Szafnauer gives me the run-around – which suggests the matter is far from sorted – and instead reveals a team boss meeting called to ‘spice up the show’. With the 10 teams meeting behind closed doors without the FIA or Liberty, and circuits forming various alliances too, it seems Liberty faces some serious challenges going forward. How long before we see the teams reform the Formula One Teams Association (FOTA)?


My day is officially over, so I head for the 7:35pm shuttle, which should get me to the station to catch the 7:59 Express. It does, and I’m in Nagoya at 8:45pm, and in my hotel by 9:00. I’d bought two tuna salad/corn salad portions last night, and stuck the second in my refrigerated drawer – that’s tonight’s dinner.


Time to read various e-publications: Economist and two dailies that landed during the day. Feels strange to read the morning papers at midnight…

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2018 Japanese Grand Prix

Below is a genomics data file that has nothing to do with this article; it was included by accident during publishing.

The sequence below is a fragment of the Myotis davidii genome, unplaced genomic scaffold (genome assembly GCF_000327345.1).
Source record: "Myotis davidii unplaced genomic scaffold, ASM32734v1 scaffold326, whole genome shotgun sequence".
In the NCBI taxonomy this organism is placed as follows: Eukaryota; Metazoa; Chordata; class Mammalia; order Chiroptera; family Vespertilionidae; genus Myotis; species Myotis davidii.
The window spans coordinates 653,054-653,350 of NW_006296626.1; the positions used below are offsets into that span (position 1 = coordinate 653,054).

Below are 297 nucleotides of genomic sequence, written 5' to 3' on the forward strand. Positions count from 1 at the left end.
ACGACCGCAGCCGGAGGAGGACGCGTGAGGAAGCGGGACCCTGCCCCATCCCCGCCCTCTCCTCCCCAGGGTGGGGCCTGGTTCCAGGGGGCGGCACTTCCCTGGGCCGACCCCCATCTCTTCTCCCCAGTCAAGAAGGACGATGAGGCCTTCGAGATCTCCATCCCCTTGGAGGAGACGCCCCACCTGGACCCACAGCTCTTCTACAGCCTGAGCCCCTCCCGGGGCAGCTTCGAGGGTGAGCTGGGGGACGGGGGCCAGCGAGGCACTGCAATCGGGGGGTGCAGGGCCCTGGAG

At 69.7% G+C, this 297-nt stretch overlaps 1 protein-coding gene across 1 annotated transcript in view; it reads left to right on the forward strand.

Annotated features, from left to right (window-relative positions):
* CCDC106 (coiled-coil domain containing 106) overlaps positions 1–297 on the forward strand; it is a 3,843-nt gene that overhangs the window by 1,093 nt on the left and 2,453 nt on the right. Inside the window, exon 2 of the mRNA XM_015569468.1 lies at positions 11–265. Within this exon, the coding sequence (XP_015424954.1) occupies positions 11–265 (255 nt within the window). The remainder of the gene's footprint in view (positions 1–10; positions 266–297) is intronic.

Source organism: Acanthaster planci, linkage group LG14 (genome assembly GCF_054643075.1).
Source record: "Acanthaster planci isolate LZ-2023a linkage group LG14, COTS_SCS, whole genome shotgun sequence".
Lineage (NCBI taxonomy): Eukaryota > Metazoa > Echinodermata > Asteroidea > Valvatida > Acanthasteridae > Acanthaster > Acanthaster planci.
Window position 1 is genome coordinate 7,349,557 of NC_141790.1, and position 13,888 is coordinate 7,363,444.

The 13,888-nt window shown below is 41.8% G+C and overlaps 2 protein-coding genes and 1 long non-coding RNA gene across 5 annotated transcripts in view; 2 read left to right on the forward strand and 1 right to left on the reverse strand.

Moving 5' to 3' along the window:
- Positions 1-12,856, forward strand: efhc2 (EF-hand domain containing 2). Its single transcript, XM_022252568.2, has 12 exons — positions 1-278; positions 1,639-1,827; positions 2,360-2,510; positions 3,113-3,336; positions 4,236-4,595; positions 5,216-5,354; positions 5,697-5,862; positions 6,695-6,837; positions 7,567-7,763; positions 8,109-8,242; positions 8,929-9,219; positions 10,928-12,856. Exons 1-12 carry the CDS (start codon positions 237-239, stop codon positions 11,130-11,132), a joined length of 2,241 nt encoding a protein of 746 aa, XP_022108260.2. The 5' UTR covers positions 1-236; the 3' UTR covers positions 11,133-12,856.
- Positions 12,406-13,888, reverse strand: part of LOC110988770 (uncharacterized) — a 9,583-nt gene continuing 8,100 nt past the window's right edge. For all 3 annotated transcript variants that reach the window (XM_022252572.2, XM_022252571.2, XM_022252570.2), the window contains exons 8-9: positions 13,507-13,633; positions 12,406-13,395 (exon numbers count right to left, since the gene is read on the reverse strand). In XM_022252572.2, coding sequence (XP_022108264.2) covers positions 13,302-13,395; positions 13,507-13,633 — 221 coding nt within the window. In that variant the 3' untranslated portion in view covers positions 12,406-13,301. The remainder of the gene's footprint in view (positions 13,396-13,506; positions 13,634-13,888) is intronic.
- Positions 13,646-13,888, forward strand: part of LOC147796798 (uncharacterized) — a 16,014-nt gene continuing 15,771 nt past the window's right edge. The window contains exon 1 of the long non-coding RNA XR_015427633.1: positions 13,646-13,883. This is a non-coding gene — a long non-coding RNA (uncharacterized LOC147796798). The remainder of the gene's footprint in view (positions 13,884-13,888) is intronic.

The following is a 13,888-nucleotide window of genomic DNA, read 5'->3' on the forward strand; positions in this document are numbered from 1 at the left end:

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7 comments on “Paddock Diary: Japanese Grand Prix day two”

  1. Out of curiosity, may I ask why do you usually choose to attend the interviews of the midfield drivers over the top 3 teams?

    Love these paddock diaries, Dieter, thanks!

    1. I may be miles off base here (I often am) but I seem to recall Dieter mentioning earlier in the season that the more “Mainstream” sessions are pretty much controlled by Liberty who seem to feel that they should get to ask all the questions.

  2. Sounds like a day spent gathering info for later reports which is fine with me – gives me something to read between race weekends.
    That said I would love to have been a fly on the wall at the team meeting – you need to invest in surveillance equipment sir ;)

  3. If FOTA is back in the town rumour mill, can an F1 splinter series gossip be far behind?

    1. Funny you should ask that…

  4. FYI (in case you have not spent much time down there) – there is a market with a variety of shops on the lower ground of Kintetsu Nagoya station. I am not sure how long they are open…I took some good fresh sushi from one of the stalls there to the circuit. They packed it nicely and even gave me a little ice pack. I also did not have to worry too much about what I was eating.

  5. The easiest way to get to Suzuka circuit from Nagoya station is a highway bus called “Circuit Express” operated by Mie Kotsu.
    The bus takes you directly to the track. It’s a 90min ride.
    Return trip to Nagoya takes a bit longer though.